Turns out JWST hasn’t found life in another planet… yet

In 2023, an exoplanet made international headlines because James Webb Space Telescope (JWST) observations suggested that the planet has a “biosignature” – signs of gas in its atmosphere produced by “life.”

A new study published in the Astrophysical Journal Letters pricks a hole in this hypothesis.

K2-18b is a planet orbiting a star more than 110 light-years from Earth. The planet is in the habitable “Goldilocks” zone – that is, its orbit lies within the distance where it is not too cold and not too hot, and can sustain liquid water. It was discovered in 2015 by the Kepler Space Telescope.

More recent observations by NASA’s JWST helped reveal the planet’s atmospheric make up.

K2-18b’s atmosphere is mostly hydrogen, unlike Earth’s mostly nitrogen atmosphere. It is, therefore, believed to be a “Hycean” world – that is a world with a hydrogen-dominant atmosphere and water oceans.

But it was less abundant gases discovered by a University of Cambridge team last year which got everyone talking. The astronomers reported that JWST data showed traces of methane and carbon dioxide, elements associated with several different processes̶   including life on Earth.

Even more excitingly, though, the Cambridge team also noticed a possible detection of dimethyl sulphide, or DMS. This molecule is present in Earth’s atmosphere, produced by phytoplankton.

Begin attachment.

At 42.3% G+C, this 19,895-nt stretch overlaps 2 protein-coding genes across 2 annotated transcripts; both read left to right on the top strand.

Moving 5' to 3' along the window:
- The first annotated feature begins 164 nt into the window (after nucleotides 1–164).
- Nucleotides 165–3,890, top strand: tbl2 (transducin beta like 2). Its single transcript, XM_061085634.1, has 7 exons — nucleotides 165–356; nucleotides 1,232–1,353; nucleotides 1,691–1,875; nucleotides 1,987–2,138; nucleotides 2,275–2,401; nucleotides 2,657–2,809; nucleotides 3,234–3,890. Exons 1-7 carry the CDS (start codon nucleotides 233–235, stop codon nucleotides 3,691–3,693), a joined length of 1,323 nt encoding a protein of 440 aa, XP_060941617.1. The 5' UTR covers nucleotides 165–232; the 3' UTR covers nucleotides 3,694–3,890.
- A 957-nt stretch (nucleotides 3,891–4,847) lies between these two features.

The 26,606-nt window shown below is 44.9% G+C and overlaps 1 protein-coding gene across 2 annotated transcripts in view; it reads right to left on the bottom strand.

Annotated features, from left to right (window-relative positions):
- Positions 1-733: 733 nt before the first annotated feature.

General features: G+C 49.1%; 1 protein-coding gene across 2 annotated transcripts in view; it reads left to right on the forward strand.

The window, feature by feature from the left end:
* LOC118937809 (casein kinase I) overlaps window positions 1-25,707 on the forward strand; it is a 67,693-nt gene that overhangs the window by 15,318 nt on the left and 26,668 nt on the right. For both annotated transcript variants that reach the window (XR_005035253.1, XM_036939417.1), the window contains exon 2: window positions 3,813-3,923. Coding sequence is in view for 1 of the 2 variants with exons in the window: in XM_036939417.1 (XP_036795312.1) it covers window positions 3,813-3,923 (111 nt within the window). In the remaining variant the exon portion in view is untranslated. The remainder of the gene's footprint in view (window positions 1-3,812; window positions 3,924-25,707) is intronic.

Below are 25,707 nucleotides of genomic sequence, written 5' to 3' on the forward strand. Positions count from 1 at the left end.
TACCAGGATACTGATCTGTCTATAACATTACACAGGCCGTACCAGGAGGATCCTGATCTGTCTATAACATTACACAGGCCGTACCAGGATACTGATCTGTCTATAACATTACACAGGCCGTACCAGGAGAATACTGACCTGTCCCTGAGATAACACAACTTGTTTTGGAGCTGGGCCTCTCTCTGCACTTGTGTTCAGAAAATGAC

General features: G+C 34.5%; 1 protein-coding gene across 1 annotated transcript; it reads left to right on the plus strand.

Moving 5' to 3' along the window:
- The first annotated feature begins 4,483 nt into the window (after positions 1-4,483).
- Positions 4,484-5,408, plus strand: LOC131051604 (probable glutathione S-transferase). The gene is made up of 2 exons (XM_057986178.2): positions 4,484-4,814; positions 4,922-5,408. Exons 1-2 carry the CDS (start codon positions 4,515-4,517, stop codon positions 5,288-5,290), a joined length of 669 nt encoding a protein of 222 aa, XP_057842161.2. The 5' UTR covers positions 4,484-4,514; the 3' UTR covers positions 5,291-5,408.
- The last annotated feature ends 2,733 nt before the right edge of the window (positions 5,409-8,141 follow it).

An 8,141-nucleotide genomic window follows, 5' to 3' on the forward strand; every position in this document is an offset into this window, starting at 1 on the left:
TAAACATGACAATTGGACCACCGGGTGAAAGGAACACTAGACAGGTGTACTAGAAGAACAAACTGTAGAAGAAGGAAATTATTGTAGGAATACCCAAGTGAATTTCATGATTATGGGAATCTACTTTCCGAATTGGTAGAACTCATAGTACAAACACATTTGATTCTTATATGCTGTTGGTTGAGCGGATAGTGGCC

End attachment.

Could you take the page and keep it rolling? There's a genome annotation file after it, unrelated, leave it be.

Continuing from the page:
“The DMS signal from the Webb telescope was not very strong and only showed up in certain ways when analysing the data,” says University of California, Riverside (UCR) astronomer Shang-Min Tsai, lead author of the new paper. “We wanted to know if we could be sure of what seemed like a hint about DMS.”

Unfortunately, computer modelling by the UCR suggests that last year’s excitement that JWST found signs of life on K2-18b might be misplaced.

“The signal strongly overlaps with methane, and we think that picking out DMS from methane is beyond this instrument’s capability,” Tsai says.

For DMS to be detectable on an exoplanet using current instruments – even those on the powerful JWST – the astronomers calculated that it would have to be 20 times more abundant than it is on Earth.

“The best biosignatures on an exoplanet may differ significantly from those we find most abundant on Earth today,” says senior author and UCR astrobiologist Eddie Schwieterman. “On a planet with a hydrogen-rich atmosphere, we may be more likely to find DMS made by life instead of oxygen made by plants and bacteria as on Earth.”

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